Ab­duc­tion scare

EL schools on high alert


The East Lon­don com­mu­nity has been left reel­ing fol­low­ing al­le­ga­tions of at­tempted child ab­duc­tions last week. On Thurs­day, the SAPS is­sued a warn­ing to com­mu­nity mem­bers to be vig­i­lant af­ter two re­ported cases of at­tempted kid­nap­ping in Vin­cent and Cam­bridge.

One of the moth­ers tar­geted, Teoda Mar­cus, from Gonu­bie, said she was walk­ing to her car af­ter fetch­ing her son from school when she was ap­proached by a man look­ing for di­rec­tions.

Mar­cus said she gave the man the di­rec­tions and when she went to the side of the car, the man tried to open the pas­sen­ger side where her son was. When she asked him what he was do­ing, the man pushed her and walked away.

“When I got to the po­lice sta­tion to re­port what had hap­pened, there was another mother who was also open­ing a case be­cause a man had walked into her son’s school in Cam­bridge and acted as if he was look­ing for his child. When she de­scribed him to me, it sounded like the same guy.”

Fol­low­ing the re­ports, schools is­sued warn­ings to pupils and par­ents.

Bel­lafides Pri­vate School prin­ci­pal Clarissa Ma­sola said vig­i­lance and talk­ing to your chil­dren about how to re­act around strangers was the key to be safe in these sit­u­a­tions.

Ma­sola said they were for­tu­nate that no one could get into their

school grounds un­less per­mit­ted en­try by the of­fice. How­ever, not all schools have such a sys­tem in place.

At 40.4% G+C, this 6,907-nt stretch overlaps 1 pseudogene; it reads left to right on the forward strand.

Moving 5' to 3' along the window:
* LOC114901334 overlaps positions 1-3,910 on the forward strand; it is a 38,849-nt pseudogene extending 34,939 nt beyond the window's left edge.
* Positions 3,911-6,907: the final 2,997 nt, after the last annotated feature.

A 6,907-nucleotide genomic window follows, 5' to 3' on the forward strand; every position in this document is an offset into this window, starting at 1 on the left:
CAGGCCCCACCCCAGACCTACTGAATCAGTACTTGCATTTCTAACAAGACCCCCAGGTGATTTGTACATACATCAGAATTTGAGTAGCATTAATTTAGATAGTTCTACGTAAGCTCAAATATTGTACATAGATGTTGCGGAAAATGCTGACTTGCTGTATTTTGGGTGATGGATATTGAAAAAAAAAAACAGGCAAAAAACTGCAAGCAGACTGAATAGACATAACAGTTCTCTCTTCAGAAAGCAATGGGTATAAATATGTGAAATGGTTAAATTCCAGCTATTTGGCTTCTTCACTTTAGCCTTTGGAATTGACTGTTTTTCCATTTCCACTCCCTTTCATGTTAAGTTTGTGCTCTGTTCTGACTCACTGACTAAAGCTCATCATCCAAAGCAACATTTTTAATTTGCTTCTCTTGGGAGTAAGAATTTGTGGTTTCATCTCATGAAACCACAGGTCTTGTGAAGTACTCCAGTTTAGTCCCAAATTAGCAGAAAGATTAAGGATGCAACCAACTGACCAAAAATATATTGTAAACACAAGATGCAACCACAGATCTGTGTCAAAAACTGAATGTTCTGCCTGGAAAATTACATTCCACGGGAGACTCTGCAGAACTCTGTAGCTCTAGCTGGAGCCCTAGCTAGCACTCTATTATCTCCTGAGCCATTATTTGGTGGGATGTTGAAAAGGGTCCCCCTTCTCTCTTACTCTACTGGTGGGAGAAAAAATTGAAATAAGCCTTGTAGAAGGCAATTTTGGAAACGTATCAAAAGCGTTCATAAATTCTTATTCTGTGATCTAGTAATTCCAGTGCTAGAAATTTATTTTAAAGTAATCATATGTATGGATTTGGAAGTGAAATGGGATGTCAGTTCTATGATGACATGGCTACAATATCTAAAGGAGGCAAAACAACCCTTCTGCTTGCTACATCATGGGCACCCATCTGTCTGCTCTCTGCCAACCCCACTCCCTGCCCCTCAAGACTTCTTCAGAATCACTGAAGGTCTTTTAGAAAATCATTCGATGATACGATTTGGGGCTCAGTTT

“Par­ents need to make sure their chil­dren are ed­u­cated about ‘Stranger Dan­ger’. Don’t think it can’t hap­pen to your child. I hear par­ents say my child will never go off with some­one and then we see those chil­dren hap­pily talk­ing to another par­ent they

do not know on the play­ground. Chil­dren can be very trust­ing when some­one is sweet-talk­ing and of­fers them a treat or toy,” she said.

AW Barnes Pri­mary School’s prin­ci­pal Ge­of­frey Gamiet said they had in­formed par­ents and chil­dren in their school about the in­ci­dences.

Sel­borne Pri­mary School, as well as Cam­bridge Pri­mary School, also is­sued a state­ment about safety for chil­dren.

Red Alert shared safety tips for chil­dren and par­ents:

Young chil­dren should:

Never say they are alone if they an­swer the phone. They can of­fer to take a mes­sage or say their par­ents will phone back;

Never an­swer the door if they are alone;

Do not in­vite anyone into the house with­out the per­mis­sion of a par­ent or babysit­ter;

Do not go into peo­ple’s houses with­out let­ting anyone know;

Never play in de­serted build­ings or iso­lated ar­eas.

Par­ents should:

Avoid cloth­ing and toys with your child’s name on it. A child is less likely to fear some­one that knows their name.

Check all po­ten­tial babysit­ters and older friends of your child;

Never leave a child alone in a pub­lic place, a pram or car, not even for a minute;

Al­ways ac­com­pany young chil­dren to the bath­room in a pub­lic place and ad­vise them never to play in or around the area;

Keep an up-to-date colour pho­to­graph of your child, a med­i­cal and den­tal his­tory, and have your child fin­ger­printed.

Red Alert re­gional man­ager Brett Har­vey said they had about 10 ve­hi­cles sta­tioned out­side a num­ber of pri­mary schools in East Lon­don.

Pic­ture: SUP­PLIED

SAFETY FIRST: Red Alert have sta­tioned about 10 armed re­sponse ve­hi­cles out­side var­i­ous pri­mary schools in East Lon­don

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